Collecting things is not an uncommon habit and often shows signs early in life. I remember, as a small child, collecting certain small shells each time my family went to the beach. I kept them in a special box in my bedroom. I loved to spill them out and examine each one again and again. I think I must have had that box until I went away to college, and after that, it seemed to disappear, probably when my parents moved after I was married.

But collecting can be a good thing. It can be a “memory-maker.” For instance, when I started collecting cookbooks, it gave me something to look for when we traveled. We loved antiquing, and we could spend hours haunting antique stores. I tried to find cookbooks that were old and related to the “flavor” of the area we were in, or the period they were published.

From the feedback I often get from readers, I know there are many other collectors just like me out there. It’s in our DNA!


When my mother passed, I inherited her collection of recipes that included recipes from my grandmother, my aunt, and my great-aunt. I have so enjoyed reading their recipes and remembering times when our family was together enjoying the results of those dishes.

I recently went through a cute little recipe box of my mother’s and found the recipes I’m sharing with you now. The thrill for me was the dates she had included on the recipes. One was dated 1934 and was from her Home Ec class when she was a senior in high school, in Norman, Oklahoma. The second one was dated 1936, the year I was born. 

Mother was famous for her hot rolls and she always made a pan of cinnamon rolls for breakfast when she made hot rolls for dinner. She liked to serve orange rolls, lightly glazed, when she served ham as an entree.

Both recipes are just as I found them. Enjoy!

Hot Rolls 1934


1/2 cake yeast

1/4 cup sugar

1 teaspoon salt

1 cup lukewarm water

1 egg, beaten

3 1/2 cups flour

1 1/2 tablespoon shortening


Crumble yeast into large mixing bowl. Add sugar, salt and water. Add well-beaten egg. Sift flour once before measuring. Add half of the flour. Add melted shortening. After half of flour has been added, add the remainder of flour. Let it rise until double in bulk. Work down. Cover tightly and place in Frigidaire. Shape into rolls about 1 hour before baking. Bake at 450 degrees, 20 to 25 minutes.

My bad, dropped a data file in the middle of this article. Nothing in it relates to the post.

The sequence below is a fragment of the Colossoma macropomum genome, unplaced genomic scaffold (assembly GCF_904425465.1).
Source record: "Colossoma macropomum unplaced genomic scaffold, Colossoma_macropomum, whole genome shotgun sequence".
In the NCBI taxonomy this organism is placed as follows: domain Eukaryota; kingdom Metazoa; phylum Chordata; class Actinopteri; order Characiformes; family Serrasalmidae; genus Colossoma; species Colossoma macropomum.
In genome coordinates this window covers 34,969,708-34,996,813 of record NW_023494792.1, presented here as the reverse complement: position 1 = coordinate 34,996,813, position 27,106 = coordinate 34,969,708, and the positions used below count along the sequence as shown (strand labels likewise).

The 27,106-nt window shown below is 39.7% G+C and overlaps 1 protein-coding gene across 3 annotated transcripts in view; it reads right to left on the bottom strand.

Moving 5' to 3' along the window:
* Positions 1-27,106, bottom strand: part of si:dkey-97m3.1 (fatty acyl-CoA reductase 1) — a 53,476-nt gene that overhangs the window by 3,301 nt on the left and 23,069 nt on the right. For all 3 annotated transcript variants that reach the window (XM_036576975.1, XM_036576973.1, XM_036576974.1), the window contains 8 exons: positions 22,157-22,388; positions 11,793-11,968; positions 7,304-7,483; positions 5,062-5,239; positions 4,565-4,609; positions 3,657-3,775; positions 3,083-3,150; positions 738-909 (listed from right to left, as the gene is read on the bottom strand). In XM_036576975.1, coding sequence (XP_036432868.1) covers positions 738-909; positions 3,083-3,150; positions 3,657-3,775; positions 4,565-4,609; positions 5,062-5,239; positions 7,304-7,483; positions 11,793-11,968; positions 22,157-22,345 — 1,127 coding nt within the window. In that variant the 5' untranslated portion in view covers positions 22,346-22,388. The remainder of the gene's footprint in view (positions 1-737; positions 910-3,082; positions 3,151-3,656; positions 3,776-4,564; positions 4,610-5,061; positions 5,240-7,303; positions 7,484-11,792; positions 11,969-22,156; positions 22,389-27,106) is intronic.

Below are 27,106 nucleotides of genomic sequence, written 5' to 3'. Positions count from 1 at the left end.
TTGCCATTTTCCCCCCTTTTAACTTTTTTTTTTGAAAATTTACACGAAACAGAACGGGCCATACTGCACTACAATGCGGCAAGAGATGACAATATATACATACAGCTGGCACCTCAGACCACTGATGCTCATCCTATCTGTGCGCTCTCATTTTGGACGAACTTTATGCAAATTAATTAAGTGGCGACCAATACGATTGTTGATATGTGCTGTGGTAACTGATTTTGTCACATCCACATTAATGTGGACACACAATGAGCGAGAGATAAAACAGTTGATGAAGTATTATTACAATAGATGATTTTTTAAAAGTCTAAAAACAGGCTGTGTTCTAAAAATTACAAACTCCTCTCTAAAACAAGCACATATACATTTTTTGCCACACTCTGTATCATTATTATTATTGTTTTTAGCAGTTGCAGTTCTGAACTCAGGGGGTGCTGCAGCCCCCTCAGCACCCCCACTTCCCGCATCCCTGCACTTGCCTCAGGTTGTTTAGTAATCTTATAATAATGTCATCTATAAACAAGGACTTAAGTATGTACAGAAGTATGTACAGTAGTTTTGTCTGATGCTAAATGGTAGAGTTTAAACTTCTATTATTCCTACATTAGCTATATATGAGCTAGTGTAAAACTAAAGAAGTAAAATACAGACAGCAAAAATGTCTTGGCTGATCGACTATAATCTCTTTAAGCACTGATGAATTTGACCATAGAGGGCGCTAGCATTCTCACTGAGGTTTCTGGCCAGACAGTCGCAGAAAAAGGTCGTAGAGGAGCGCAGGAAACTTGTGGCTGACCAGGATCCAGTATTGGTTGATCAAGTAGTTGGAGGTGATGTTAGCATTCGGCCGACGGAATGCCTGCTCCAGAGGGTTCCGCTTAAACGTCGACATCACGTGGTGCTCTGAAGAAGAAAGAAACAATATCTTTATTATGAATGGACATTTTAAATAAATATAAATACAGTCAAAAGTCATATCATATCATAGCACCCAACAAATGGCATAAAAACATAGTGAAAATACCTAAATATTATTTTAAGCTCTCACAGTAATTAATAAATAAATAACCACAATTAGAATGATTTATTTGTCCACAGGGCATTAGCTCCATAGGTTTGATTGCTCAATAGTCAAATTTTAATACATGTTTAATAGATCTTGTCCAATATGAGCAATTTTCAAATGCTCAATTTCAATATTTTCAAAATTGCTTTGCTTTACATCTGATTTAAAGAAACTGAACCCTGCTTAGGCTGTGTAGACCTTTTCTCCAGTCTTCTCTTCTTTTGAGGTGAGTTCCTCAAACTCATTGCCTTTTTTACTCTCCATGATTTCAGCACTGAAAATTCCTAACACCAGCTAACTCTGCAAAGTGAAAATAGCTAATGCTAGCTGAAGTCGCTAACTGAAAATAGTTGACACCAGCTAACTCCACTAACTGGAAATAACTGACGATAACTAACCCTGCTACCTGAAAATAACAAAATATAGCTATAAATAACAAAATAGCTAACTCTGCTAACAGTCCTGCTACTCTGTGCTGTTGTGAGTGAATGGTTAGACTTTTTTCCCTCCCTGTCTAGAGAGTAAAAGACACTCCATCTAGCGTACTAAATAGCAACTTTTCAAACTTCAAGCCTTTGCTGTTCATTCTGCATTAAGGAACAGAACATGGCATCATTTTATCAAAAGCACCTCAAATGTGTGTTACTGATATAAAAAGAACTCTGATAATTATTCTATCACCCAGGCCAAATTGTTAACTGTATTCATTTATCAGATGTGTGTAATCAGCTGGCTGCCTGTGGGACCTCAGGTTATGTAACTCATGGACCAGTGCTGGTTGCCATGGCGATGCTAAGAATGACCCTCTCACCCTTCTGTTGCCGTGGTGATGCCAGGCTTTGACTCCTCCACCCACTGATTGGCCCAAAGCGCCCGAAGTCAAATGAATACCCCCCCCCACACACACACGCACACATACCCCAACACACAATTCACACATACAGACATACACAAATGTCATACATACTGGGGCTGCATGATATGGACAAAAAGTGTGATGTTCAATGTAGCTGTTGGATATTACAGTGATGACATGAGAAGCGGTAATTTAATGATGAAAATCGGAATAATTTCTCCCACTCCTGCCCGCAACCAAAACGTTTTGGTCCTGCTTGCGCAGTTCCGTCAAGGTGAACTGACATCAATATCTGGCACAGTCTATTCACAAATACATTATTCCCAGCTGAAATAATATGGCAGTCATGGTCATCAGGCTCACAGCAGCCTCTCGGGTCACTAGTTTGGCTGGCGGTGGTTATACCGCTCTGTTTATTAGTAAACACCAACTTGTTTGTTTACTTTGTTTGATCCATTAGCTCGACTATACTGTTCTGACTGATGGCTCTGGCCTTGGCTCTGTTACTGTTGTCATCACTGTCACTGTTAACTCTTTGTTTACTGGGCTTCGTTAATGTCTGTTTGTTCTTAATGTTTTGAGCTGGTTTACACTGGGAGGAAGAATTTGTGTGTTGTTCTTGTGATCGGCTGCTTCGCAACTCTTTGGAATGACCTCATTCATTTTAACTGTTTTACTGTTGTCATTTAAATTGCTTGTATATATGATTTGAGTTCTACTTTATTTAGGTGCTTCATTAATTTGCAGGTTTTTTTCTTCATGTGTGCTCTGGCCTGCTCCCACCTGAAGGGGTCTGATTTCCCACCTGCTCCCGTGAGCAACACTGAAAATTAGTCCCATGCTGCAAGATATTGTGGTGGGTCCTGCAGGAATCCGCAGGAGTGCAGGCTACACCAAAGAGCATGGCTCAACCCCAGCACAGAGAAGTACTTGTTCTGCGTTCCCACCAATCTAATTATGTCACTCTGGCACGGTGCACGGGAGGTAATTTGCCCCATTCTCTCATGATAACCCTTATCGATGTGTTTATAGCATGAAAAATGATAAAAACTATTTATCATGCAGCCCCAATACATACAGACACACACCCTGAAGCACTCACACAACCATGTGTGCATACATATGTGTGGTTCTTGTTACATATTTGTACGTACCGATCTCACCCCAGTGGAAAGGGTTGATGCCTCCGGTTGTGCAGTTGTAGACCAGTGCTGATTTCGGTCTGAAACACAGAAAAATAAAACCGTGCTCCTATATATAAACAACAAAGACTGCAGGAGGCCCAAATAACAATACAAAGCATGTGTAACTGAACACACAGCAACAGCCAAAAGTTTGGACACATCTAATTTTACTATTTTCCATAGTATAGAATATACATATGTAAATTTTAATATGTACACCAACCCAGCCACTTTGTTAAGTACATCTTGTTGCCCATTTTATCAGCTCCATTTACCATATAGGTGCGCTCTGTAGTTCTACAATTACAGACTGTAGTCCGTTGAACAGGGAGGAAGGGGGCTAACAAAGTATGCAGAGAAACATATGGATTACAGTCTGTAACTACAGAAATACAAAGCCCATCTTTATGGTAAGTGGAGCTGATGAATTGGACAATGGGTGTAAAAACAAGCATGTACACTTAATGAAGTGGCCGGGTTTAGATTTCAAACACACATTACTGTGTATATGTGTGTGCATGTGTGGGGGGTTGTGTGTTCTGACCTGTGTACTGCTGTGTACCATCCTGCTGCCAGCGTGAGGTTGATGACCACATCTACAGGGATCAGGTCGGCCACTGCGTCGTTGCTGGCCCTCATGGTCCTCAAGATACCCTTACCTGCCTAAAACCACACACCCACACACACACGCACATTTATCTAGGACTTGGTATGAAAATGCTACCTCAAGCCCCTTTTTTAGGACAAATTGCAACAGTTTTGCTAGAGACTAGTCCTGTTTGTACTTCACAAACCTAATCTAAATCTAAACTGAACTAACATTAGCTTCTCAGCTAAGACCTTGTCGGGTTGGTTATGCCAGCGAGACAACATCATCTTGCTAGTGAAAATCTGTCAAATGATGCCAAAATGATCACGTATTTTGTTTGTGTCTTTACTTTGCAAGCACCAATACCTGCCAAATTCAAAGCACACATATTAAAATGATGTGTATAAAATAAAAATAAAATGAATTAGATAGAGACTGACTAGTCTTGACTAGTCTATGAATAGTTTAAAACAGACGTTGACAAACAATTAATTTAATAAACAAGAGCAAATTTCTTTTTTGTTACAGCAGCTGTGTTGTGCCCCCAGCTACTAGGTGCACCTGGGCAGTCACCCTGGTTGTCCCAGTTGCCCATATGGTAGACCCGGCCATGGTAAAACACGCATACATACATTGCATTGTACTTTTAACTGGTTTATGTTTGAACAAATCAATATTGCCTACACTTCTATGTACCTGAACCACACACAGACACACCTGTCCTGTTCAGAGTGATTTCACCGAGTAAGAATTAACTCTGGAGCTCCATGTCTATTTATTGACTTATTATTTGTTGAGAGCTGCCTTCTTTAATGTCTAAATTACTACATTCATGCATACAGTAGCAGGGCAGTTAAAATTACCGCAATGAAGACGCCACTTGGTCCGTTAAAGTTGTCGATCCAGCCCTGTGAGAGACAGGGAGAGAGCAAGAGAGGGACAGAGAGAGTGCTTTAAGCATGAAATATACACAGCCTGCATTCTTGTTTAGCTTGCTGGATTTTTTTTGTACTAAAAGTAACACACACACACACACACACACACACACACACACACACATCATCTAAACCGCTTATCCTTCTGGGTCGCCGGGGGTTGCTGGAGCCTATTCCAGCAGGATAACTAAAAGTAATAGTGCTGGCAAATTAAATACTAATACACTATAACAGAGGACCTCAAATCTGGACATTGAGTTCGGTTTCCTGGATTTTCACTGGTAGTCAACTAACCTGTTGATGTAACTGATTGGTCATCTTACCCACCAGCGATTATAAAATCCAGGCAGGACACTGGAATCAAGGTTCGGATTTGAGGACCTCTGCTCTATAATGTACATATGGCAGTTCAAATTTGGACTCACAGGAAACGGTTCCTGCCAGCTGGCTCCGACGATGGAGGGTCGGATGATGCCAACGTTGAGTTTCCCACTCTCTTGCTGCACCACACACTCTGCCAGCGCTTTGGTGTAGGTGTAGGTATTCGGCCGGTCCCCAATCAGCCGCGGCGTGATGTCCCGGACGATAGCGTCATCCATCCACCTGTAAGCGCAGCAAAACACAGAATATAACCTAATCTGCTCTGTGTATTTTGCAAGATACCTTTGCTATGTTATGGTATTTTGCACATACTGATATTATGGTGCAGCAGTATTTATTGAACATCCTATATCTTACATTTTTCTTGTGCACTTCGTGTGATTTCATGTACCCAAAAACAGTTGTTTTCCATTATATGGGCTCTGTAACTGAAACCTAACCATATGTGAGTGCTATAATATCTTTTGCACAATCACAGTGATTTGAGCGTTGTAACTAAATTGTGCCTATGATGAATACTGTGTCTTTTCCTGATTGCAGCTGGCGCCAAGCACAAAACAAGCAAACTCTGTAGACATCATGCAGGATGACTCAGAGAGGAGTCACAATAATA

Orange Rolls 1936


1 cup milk, cooled to lukewarm

4 cups sifted bread flour

2 cakes yeast

1/2 teaspoon salt

2 eggs, well beaten

1/4 cup melted butter


When milk is lukewarm add crumbled yeast and let stand 15 minutes until dissolved. Add 1 cup flour and beat thoroughly. Add salt, butter, beaten eggs, and mix thoroughly. Gradually beat in rest of flour. Cover and let dough stand in warm place until dough has doubled and will hold imprint of finger. Punch down then pat to 1/4 inch thick. Use cloth covered board, lightly floured, and roll dough longer than wide. Spread filling over surface, roll and cut in 1 inch slices, and place in oiled tins, cut side down. Let rise until double. Bake at 375 degrees for 15 minutes.

Note: Since there was no recipe for the filling, I’m offering this: Mix 1/2 cup softened butter with 1/2 cup sugar and the zest of 2 oranges. Spread this mixture evenly over the rectangle of dough. Roll-up the rectangle lengthwise into a long tube (similar to how you roll cinnamon rolls). Use a sharp serrated knife to cut the dough into 1 inch slices. Place the dough rounds into greased muffin tins, or lay then in a greased baking dish, like cinnamon rolls. Bake, remove from oven and drizzle with glaze.

Orange Rolls Glaze


2 cups powdered sugar

1/2 teaspoon orange zest from fresh orange

2 tablespoons freshly squeezed orange juice


Whisk powdered sugar, orange zest, and orange juice until smooth. Drizzle over warm orange rolls. Cheers!


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